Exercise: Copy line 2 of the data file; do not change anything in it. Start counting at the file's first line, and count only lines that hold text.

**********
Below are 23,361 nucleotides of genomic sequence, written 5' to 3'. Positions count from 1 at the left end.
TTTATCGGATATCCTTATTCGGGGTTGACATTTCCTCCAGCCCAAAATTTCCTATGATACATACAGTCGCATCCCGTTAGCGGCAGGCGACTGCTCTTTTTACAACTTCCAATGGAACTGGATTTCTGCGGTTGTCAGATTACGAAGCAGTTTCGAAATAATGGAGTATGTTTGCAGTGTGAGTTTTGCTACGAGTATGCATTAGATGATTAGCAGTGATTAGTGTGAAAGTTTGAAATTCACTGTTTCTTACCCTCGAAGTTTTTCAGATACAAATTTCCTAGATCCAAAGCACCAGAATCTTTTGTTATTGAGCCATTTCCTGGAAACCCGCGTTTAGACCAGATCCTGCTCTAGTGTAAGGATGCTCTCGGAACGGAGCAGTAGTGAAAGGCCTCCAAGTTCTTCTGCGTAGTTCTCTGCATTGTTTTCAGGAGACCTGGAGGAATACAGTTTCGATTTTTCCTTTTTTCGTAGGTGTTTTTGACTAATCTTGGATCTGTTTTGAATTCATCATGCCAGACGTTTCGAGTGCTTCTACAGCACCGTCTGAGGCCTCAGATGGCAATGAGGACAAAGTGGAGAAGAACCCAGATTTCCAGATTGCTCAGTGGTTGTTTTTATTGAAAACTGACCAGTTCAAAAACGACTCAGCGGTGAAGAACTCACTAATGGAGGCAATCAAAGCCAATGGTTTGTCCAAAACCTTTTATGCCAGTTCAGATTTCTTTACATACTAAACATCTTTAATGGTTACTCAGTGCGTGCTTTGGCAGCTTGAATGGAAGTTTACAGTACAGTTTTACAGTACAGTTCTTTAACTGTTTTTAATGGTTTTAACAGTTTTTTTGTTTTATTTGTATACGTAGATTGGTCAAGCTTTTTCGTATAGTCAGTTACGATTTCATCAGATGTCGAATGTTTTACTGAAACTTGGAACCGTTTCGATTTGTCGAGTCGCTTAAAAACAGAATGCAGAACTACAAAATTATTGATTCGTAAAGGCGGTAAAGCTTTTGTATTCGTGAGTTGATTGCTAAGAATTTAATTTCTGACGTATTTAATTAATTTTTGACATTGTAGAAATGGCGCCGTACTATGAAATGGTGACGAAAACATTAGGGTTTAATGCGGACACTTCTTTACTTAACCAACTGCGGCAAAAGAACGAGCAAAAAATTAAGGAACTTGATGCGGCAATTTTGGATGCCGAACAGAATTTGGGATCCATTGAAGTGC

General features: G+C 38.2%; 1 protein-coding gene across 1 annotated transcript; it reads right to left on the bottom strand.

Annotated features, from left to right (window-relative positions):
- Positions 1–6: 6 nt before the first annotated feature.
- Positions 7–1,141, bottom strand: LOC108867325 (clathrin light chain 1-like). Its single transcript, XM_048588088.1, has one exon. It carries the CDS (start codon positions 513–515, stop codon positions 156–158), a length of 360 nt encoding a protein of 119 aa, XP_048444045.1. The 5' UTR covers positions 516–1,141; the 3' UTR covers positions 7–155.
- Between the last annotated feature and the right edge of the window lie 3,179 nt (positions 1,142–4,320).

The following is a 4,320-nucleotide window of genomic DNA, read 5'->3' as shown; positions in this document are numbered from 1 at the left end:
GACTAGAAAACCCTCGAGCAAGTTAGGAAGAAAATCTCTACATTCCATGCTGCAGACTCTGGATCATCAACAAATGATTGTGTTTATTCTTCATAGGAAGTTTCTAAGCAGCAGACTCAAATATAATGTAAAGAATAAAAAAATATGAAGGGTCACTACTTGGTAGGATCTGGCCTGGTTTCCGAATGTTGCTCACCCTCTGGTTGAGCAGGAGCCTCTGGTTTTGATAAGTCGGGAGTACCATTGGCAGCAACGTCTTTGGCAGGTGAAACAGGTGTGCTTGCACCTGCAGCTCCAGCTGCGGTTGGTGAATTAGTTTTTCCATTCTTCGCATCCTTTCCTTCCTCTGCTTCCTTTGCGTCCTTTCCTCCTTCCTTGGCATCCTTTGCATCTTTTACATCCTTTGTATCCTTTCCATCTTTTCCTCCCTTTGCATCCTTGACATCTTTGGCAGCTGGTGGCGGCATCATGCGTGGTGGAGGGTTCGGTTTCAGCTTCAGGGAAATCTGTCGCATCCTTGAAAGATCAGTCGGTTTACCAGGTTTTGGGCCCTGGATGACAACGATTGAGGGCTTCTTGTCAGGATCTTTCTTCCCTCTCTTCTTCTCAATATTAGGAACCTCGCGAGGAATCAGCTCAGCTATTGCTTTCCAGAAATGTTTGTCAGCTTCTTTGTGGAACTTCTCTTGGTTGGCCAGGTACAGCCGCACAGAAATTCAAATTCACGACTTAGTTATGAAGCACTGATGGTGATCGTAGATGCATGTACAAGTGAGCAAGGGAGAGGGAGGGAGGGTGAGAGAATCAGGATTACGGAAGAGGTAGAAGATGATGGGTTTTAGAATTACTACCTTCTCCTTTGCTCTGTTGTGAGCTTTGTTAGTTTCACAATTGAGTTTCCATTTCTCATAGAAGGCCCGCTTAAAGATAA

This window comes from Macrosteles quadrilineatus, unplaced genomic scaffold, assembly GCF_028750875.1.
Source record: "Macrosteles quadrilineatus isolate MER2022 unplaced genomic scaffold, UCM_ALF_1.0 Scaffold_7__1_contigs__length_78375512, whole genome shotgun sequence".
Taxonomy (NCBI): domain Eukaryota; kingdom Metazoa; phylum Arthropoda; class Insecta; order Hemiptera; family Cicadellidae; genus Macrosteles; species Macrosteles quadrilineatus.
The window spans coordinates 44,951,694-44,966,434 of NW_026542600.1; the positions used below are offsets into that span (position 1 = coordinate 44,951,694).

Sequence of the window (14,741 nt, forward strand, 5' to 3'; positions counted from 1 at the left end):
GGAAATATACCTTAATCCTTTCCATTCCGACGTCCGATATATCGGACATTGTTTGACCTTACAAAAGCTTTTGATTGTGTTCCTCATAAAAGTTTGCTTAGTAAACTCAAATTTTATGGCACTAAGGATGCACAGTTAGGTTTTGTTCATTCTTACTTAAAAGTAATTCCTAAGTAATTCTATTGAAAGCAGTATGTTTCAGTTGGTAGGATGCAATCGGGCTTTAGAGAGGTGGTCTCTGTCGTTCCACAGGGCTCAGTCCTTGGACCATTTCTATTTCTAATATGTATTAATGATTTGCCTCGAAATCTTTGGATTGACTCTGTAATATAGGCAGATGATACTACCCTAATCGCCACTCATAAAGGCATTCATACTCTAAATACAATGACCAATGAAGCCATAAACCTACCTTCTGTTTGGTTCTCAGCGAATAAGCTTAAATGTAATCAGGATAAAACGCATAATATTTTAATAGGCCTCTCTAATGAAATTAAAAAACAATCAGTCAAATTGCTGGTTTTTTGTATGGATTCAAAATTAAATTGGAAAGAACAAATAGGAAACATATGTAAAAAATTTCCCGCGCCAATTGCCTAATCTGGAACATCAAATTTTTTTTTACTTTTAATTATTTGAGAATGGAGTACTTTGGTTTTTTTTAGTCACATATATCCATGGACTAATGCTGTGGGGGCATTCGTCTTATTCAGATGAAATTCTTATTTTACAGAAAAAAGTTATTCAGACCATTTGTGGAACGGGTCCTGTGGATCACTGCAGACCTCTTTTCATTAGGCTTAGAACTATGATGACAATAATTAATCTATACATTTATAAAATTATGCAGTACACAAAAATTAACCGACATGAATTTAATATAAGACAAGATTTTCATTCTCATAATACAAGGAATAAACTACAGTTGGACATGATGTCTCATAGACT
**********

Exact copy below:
TTTATCGGATATCCTTATTCGGGGTTGACATTTCCTCCAGCCCAAAATTTCCTATGATACATACAGTCGCATCCCGTTAGCGGCAGGCGACTGCTCTTTTTACAACTTCCAATGGAACTGGATTTCTGCGGTTGTCAGATTACGAAGCAGTTTCGAAATAATGGAGTATGTTTGCAGTGTGAGTTTTGCTACGAGTATGCATTAGATGATTAGCAGTGATTAGTGTGAAAGTTTGAAATTCACTGTTTCTTACCCTCGAAGTTTTTCAGATACAAATTTCCTAGATCCAAAGCACCAGAATCTTTTGTTATTGAGCCATTTCCTGGAAACCCGCGTTTAGACCAGATCCTGCTCTAGTGTAAGGATGCTCTCGGAACGGAGCAGTAGTGAAAGGCCTCCAAGTTCTTCTGCGTAGTTCTCTGCATTGTTTTCAGGAGACCTGGAGGAATACAGTTTCGATTTTTCCTTTTTTCGTAGGTGTTTTTGACTAATCTTGGATCTGTTTTGAATTCATCATGCCAGACGTTTCGAGTGCTTCTACAGCACCGTCTGAGGCCTCAGATGGCAATGAGGACAAAGTGGAGAAGAACCCAGATTTCCAGATTGCTCAGTGGTTGTTTTTATTGAAAACTGACCAGTTCAAAAACGACTCAGCGGTGAAGAACTCACTAATGGAGGCAATCAAAGCCAATGGTTTGTCCAAAACCTTTTATGCCAGTTCAGATTTCTTTACATACTAAACATCTTTAATGGTTACTCAGTGCGTGCTTTGGCAGCTTGAATGGAAGTTTACAGTACAGTTTTACAGTACAGTTCTTTAACTGTTTTTAATGGTTTTAACAGTTTTTTTGTTTTATTTGTATACGTAGATTGGTCAAGCTTTTTCGTATAGTCAGTTACGATTTCATCAGATGTCGAATGTTTTACTGAAACTTGGAACCGTTTCGATTTGTCGAGTCGCTTAAAAACAGAATGCAGAACTACAAAATTATTGATTCGTAAAGGCGGTAAAGCTTTTGTATTCGTGAGTTGATTGCTAAGAATTTAATTTCTGACGTATTTAATTAATTTTTGACATTGTAGAAATGGCGCCGTACTATGAAATGGTGACGAAAACATTAGGGTTTAATGCGGACACTTCTTTACTTAACCAACTGCGGCAAAAGAACGAGCAAAAAATTAAGGAACTTGATGCGGCAATTTTGGATGCCGAACAGAATTTGGGATCCATTGAAGTGC